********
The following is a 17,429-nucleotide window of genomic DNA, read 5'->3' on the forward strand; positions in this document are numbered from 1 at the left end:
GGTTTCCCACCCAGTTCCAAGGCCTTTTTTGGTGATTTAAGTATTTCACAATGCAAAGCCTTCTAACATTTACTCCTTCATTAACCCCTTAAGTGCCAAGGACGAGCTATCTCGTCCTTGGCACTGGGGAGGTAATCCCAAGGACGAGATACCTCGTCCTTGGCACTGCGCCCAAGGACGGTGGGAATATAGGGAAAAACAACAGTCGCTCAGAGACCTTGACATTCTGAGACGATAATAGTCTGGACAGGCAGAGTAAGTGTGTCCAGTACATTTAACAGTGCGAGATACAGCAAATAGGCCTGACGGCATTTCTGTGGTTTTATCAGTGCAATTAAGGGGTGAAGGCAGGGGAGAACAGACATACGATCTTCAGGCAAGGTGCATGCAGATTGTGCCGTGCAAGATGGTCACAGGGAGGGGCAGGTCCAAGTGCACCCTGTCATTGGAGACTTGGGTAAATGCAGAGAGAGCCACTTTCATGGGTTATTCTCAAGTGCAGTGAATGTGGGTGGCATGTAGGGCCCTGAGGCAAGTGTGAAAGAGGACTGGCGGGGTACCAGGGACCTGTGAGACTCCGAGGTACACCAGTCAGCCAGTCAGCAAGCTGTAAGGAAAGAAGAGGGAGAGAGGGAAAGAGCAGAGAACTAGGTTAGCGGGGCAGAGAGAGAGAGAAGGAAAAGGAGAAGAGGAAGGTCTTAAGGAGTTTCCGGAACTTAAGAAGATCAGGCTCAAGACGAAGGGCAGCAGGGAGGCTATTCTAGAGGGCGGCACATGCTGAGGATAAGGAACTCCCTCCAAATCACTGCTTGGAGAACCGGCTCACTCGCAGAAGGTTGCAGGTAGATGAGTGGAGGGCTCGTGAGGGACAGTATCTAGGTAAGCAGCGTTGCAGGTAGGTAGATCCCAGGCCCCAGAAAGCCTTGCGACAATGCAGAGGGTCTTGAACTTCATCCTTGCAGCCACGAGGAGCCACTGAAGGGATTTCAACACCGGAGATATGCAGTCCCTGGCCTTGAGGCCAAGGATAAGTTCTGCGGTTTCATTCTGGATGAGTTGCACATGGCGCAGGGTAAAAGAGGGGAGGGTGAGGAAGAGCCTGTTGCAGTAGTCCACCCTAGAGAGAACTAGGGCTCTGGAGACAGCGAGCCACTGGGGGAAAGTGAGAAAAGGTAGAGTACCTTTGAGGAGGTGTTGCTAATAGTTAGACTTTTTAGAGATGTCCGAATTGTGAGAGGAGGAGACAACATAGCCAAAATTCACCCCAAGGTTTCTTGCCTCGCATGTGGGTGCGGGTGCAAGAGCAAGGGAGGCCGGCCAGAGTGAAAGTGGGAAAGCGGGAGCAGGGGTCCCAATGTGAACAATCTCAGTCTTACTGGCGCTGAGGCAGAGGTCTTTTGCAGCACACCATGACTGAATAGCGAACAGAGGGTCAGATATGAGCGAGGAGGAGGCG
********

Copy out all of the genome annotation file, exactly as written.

The following is a 17,429-nucleotide window of genomic DNA, read 5'->3' on the forward strand; positions in this document are numbered from 1 at the left end:
GGTTTCCCACCCAGTTCCAAGGCCTTTTTTGGTGATTTAAGTATTTCACAATGCAAAGCCTTCTAACATTTACTCCTTCATTAACCCCTTAAGTGCCAAGGACGAGCTATCTCGTCCTTGGCACTGGGGAGGTAATCCCAAGGACGAGATACCTCGTCCTTGGCACTGCGCCCAAGGACGGTGGGAATATAGGGAAAAACAACAGTCGCTCAGAGACCTTGACATTCTGAGACGATAATAGTCTGGACAGGCAGAGTAAGTGTGTCCAGTACATTTAACAGTGCGAGATACAGCAAATAGGCCTGACGGCATTTCTGTGGTTTTATCAGTGCAATTAAGGGGTGAAGGCAGGGGAGAACAGACATACGATCTTCAGGCAAGGTGCATGCAGATTGTGCCGTGCAAGATGGTCACAGGGAGGGGCAGGTCCAAGTGCACCCTGTCATTGGAGACTTGGGTAAATGCAGAGAGAGCCACTTTCATGGGTTATTCTCAAGTGCAGTGAATGTGGGTGGCATGTAGGGCCCTGAGGCAAGTGTGAAAGAGGACTGGCGGGGTACCAGGGACCTGTGAGACTCCGAGGTACACCAGTCAGCCAGTCAGCAAGCTGTAAGGAAAGAAGAGGGAGAGAGGGAAAGAGCAGAGAACTAGGTTAGCGGGGCAGAGAGAGAGAGAAGGAAAAGGAGAAGAGGAAGGTCTTAAGGAGTTTCCGGAACTTAAGAAGATCAGGCTCAAGACGAAGGGCAGCAGGGAGGCTATTCTAGAGGGCGGCACATGCTGAGGATAAGGAACTCCCTCCAAATCACTGCTTGGAGAACCGGCTCACTCGCAGAAGGTTGCAGGTAGATGAGTGGAGGGCTCGTGAGGGACAGTATCTAGGTAAGCAGCGTTGCAGGTAGGTAGATCCCAGGCCCCAGAAAGCCTTGCGACAATGCAGAGGGTCTTGAACTTCATCCTTGCAGCCACGAGGAGCCACTGAAGGGATTTCAACACCGGAGATATGCAGTCCCTGGCCTTGAGGCCAAGGATAAGTTCTGCGGTTTCATTCTGGATGAGTTGCACATGGCGCAGGGTAAAAGAGGGGAGGGTGAGGAAGAGCCTGTTGCAGTAGTCCACCCTAGAGAGAACTAGGGCTCTGGAGACAGCGAGCCACTGGGGGAAAGTGAGAAAAGGTAGAGTACCTTTGAGGAGGTGTTGCTAATAGTTAGACTTTTTAGAGATGTCCGAATTGTGAGAGGAGGAGACAACATAGCCAAAATTCACCCCAAGGTTTCTTGCCTCGCATGTGGGTGCGGGTGCAAGAGCAAGGGAGGCCGGCCAGAGTGAAAGTGGGAAAGCGGGAGCAGGGGTCCCAATGTGAACAATCTCAGTCTTACTGGCGCTGAGGCAGAGGTCTTTTGCAGCACACCATGACTGAATAGCGAACAGAGGGTCAGATATGAGCGAGGAGGAGGCG